Los Angeles Times Executive Editor Kevin Merida announced Tuesday that he was stepping down 2½ years after joining The Times as its newsroom leader with a mission to strengthen the organization during a period of turbulence in the news industry.
Merida’s exit, effective Friday, presents another challenge to a newsroom already under strain as well as to the paper’s owner, Dr. Patrick Soon-Shiong, who now must find a new top editor.
The Times has fallen well short of its digital subscriber goals and needs a revenue boost to sustain the operation.
“Today, with a heavy heart, I announce that I am leaving The Times,” Merida wrote in a note to the staff. “I made the decision in consultation with Patrick, after considerable soul-searching about my career at this stage and how I can best be of value to the profession I love.”
Soon-Shiong said that he and Merida had “mutually agreed that his role as executive editor of the L.A. Times will conclude this week.” Soon-Shiong said that he and his family were immediately launching an internal and external search for Merida’s successor.
“In the near term, the newsroom’s senior leadership team, Julia Turner, Sara Yasin, Scott Kraft and Shani Hilton, will be overseeing the newsroom, with Terry Tang continuing to lead Opinion,” Soon-Shiong said in a note.
Soon-Shiong and his family acquired The Times nearly six years ago from Tribune Co., restoring the 142-year-old institution to local ownership after more than a decade of turmoil and endless waves of cost-cutting that prompted an exodus of talented journalists and a withering of ambition.
His stewardship has faced setbacks brought by the COVID-19 pandemic, a rapidly shifting news environment and financial headwinds that have stymied his goal to make the organization self-supporting.
“Our commitment to the LA Times and its mission has not wavered since the inception of our acquisition,” Soon-Shiong wrote. “However, given the persistent challenges we face, it is now imperative that we all work together to build a sustainable business that allows for growth and innovation of the LA Times and LA Times Studios in order to achieve our vision.”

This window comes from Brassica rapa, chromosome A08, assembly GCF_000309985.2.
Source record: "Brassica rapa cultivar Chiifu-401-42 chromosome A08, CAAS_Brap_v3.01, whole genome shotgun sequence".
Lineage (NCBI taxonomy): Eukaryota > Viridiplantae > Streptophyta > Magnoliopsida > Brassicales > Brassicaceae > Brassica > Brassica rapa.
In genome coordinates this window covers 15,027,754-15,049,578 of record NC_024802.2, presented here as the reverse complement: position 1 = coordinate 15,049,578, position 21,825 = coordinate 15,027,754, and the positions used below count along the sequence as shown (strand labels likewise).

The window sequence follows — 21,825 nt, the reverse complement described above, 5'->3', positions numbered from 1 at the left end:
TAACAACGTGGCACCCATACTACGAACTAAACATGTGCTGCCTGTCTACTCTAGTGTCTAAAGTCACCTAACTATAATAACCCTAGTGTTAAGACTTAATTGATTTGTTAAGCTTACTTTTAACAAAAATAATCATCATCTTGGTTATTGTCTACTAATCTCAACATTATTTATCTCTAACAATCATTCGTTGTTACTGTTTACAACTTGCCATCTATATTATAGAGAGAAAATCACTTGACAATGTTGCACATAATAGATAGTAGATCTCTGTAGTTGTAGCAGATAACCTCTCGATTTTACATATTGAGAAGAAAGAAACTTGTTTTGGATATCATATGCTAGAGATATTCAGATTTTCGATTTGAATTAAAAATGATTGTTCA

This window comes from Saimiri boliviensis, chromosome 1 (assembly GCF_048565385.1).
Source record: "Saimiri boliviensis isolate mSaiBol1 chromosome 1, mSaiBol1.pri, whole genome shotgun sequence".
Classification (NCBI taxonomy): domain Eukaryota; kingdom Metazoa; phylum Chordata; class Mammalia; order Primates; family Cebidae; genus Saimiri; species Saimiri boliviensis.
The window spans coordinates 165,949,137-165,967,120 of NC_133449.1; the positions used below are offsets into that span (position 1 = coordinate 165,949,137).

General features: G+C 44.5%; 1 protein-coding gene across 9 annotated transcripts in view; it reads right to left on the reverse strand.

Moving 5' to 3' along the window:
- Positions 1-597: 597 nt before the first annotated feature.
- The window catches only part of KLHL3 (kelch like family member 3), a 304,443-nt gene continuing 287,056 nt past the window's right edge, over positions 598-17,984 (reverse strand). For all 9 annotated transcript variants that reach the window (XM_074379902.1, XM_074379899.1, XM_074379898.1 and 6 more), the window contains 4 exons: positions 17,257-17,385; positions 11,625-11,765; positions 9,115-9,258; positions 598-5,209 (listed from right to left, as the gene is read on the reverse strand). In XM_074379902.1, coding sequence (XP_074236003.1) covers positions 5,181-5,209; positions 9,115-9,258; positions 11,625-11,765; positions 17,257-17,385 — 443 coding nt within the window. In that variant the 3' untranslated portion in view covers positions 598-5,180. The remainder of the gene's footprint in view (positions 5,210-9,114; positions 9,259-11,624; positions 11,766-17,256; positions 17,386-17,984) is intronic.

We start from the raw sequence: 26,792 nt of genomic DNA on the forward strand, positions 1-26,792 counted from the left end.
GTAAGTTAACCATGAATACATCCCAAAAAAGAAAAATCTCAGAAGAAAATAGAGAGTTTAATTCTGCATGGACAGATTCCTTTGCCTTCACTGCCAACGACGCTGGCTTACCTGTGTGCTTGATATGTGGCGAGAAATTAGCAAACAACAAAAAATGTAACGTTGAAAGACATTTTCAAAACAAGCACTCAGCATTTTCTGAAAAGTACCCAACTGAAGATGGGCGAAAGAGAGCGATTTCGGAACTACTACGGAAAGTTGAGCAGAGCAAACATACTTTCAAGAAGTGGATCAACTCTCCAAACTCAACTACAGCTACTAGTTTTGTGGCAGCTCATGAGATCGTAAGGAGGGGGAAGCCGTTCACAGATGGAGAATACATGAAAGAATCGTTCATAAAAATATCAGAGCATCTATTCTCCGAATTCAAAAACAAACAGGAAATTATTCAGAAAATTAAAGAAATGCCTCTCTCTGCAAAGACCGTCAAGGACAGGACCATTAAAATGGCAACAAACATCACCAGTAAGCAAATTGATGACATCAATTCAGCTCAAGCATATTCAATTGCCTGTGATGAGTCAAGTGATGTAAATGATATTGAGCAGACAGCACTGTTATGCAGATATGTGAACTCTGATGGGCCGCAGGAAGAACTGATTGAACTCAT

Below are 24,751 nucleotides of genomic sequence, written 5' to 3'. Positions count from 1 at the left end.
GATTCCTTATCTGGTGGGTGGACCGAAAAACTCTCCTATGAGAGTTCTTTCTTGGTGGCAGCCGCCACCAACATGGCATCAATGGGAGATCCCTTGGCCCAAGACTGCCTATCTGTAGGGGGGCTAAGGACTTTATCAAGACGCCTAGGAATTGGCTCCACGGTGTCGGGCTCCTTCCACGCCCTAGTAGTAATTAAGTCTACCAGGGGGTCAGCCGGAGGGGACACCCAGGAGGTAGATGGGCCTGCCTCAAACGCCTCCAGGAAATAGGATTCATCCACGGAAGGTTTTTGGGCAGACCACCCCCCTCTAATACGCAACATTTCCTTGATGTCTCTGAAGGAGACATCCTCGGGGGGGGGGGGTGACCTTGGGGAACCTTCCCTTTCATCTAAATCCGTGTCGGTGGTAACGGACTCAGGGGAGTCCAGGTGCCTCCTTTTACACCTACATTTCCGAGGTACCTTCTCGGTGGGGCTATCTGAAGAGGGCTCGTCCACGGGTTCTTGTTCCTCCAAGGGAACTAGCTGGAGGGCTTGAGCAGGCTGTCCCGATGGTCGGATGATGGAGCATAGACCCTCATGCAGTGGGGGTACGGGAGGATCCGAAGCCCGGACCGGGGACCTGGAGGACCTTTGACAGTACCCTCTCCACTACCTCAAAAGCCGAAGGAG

Merida, who turns 67 this month, arrived in June 2021 after leading an award-winning ESPN news unit that plumbed the intersection of race, culture and sports. He was chairman of ESPN’s Editorial Board. Times staff members were thrilled by his arrival, hoping that Merida would restore the organization to national greatness.
He had spent three decades in traditional newsrooms, including 22 years at the Washington Post, where he rose to managing editor in charge of news, features and the universal news desk. He was deeply involved in the Post’s online push that led to sustained subscriber growth, gaining insights that Soon-Shiong and journalists hoped would translate into his success at The Times.
Merida’s departure comes after a rocky year and a devastating round of layoffs last summer that saw the newsroom shrink by 13%. On the business side, the Los Angeles Times Studios — once seen by Merida as a key area of growth — was significantly scaled back.
The Times is struggling amid a larger landscape of rapidly declining print readers and failing upstart digital-only news organizations, including Buzzfeed News.
The Times missed its revenue projections last year after Hollywood strikes curtailed ad spending by the major film and TV studios. The paper cut back sports listings, angering scores of longtime subscribers.
Additionally, the newsroom union has grown more restive after going more than a year without a contract.
“I am proud of what we accomplished together during my tenure here, and grateful to Patrick Soon-Shiong and family for the opportunity to help transform The Times into a modern, innovative news media company for a new generation of consumers,” Merida wrote. ”We’ve made tremendous progress toward that goal, and I am hopeful that progress will continue.
“Ours is a fierce, resilient, superbly talented newsroom, and I am proud to have belonged to it,” Merida wrote.
This year will bring other major moves, including a shift in the printing operations owned by rival Southern California News Group in Riverside County rather than using The Times’ longtime facilities on Olympic Boulevard in downtown L.A..
In his note, Soon-Shiong sounded an upbeat note that the organization still has runway to succeed.
“I am proud of the LA Times’ journalistic integrity, ability to break news rapidly and strong investigative reporting,” Soon-Shiong wrote. “A vibrant future for the LA Times, where this organization is self-sustaining and capable of growth, requires new approaches to better engage with our readers and grow new audiences.”